Search Results

You are looking at 1 - 9 of 9 items for :

  • "injury management" x
  • Psychology and Behavior in Sport/Exercise x
Clear All
Restricted access

Pablo A. Domene, Michelle Stanley and Glykeria Skamagki

Background: The investigation sought to (1) establish the extent of injuries, (2) determine the odds of sustaining an injury, and (3) calculate the injury incidence rate in nonprofessional salsa dance. Methods: Salsa dancers completed an anonymous web-based survey containing 11 demographic background and 10 (1 y retrospective) injury history questions. Results: The response rate was 77%. The final sample of respondents included 303 women and 147 men, of which 22% and 14%, respectively, sustained ≥1 injury during salsa dance in the past year. The odds of injury was 2.00 (95% confidence interval [CI], 1.14–3.50) times greater (P < .05) for women than for men. Age, body mass index, and salsa dance experience were also found to be significant (all Ps < .05) predictors of injury. The injury incidence rate for women and men was 1.1 (95% CI, 0.9–1.4) and 0.5 (95% CI, 0.3–0.7) injuries per 1000 hours of exposure, respectively. Conclusions: This is the first study to have described salsa dancers in terms of their injury history profile. Results indicate that the likelihood of sustaining an injury during this physical activity is similar to that of ballroom, but lower than that of Spanish, aerobic, and Zumba®, dance.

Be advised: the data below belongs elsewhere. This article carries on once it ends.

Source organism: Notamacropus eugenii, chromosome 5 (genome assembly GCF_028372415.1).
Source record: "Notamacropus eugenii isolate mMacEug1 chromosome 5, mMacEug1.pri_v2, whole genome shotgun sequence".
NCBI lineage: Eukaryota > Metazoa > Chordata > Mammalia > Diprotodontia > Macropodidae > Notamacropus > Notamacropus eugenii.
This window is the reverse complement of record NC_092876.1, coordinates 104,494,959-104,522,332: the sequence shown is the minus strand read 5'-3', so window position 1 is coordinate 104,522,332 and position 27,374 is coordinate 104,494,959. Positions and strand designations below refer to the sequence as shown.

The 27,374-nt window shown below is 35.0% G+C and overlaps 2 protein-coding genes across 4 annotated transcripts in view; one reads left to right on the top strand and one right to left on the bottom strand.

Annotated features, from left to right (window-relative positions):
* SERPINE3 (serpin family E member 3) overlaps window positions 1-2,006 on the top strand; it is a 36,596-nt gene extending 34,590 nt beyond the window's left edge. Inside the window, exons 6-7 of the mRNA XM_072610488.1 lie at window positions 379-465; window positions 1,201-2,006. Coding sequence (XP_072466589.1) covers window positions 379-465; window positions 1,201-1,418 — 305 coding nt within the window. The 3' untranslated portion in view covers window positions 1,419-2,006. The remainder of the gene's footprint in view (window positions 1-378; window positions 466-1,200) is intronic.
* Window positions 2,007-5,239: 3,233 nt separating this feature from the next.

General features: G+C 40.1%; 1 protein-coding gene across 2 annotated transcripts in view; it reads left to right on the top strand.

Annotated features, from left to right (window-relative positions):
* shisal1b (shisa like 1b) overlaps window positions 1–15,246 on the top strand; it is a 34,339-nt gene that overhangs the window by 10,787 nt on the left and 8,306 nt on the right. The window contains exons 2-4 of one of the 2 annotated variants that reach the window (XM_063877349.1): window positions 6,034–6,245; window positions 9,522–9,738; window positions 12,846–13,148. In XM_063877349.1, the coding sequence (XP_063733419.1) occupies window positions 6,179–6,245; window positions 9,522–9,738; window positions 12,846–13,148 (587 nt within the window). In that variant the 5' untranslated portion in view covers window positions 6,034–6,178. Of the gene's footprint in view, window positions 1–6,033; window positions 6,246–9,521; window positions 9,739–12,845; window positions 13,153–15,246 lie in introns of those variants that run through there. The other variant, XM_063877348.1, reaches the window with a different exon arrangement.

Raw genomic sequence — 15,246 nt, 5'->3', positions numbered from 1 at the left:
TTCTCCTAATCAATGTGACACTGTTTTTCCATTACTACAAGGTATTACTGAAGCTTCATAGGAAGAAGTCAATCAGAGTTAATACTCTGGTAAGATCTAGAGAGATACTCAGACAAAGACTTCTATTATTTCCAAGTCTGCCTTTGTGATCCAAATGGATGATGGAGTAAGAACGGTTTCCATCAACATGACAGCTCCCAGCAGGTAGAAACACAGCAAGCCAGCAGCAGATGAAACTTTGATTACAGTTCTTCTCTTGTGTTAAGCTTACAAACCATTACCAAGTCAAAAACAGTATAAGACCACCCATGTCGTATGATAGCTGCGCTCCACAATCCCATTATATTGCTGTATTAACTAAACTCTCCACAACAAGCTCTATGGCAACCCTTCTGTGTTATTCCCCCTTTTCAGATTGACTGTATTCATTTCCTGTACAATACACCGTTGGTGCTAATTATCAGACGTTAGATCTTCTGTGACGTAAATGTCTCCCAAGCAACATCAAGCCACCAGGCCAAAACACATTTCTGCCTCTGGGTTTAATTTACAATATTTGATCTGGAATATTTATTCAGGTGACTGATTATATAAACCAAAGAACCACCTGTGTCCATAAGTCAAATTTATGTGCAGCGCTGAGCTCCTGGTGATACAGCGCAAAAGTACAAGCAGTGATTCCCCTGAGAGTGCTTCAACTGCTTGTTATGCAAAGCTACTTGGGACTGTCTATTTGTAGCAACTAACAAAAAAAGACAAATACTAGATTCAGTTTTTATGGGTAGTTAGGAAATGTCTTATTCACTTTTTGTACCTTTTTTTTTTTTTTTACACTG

Restricted access

Harold King, Stephen Campbell, Makenzie Herzog, David Popoli, Andrew Reisner and John Polikandriotis

Background:

More than 1 million US high school students play football. Our objective was to compare the high school football injury profiles by school enrollment size during the 2013–2014 season.

Methods:

Injury data were prospectively gathered on 1806 student athletes while participating in football practice or games by certified athletic trainers as standard of care for 20 high schools in the Atlanta Metropolitan area divided into small (<1600 students enrolled) or large (≥1600 students enrolled) over the 2013–2014 football season.

Results:

Smaller schools had a higher overall injury rate (79.9 injuries per 10,000 athletic exposures vs. 46.4 injuries per 10,000 athletic exposures; P < .001). In addition, smaller schools have a higher frequency of shoulder and elbow injuries (14.3% vs. 10.3%; P = .009 and 3.5% vs. 1.5%; P = .006, respectively) while larger schools have more hip/upper leg injuries (13.3% vs. 9.9%; P = .021). Lastly, smaller schools had a higher concussion distribution for offensive lineman (30.6% vs. 13.4%; P = .006) and a lower rate for defensive backs/safeties (9.2% vs. 25.4%; P = .008).

Conclusions:

This study is the first to compare and show unique injury profiles for different high school sizes. An understanding of school specific injury patterns can help drive targeted preventative measures.

Restricted access

Leilani Madrigal, Jamie Robbins, Diane L. Gill and Katherine Wurst

Collegiate rugby is a competitive, collision sport, yet insufficient empirical evidence exists regarding participants’ perspectives on pain and injury. This study addressed male and female rugby players’ experiences with injury, and their views about playing through pain and injury. Eleven rugby players (five male; six female) competing in USA Rugby’s National College 7’s tournament participated in semistructured interviews, which were recorded, transcribed, and content-analyzed. Two major themes emerged: passion for sport and sport ethic. Passion for sport was composed of (a) love of the sport, (b) meaning of the sport, and (c) desire to be on the field. Sport ethic included: (a) helping the team, (b) game time sacrifice, (c) personality, (d) minimize, and (e) accepted behavior. The researchers explain these findings and propose strategies for increasing future athletes’ understanding of the dangers associated with playing through pain, and confronting the currently accepted culture of risk.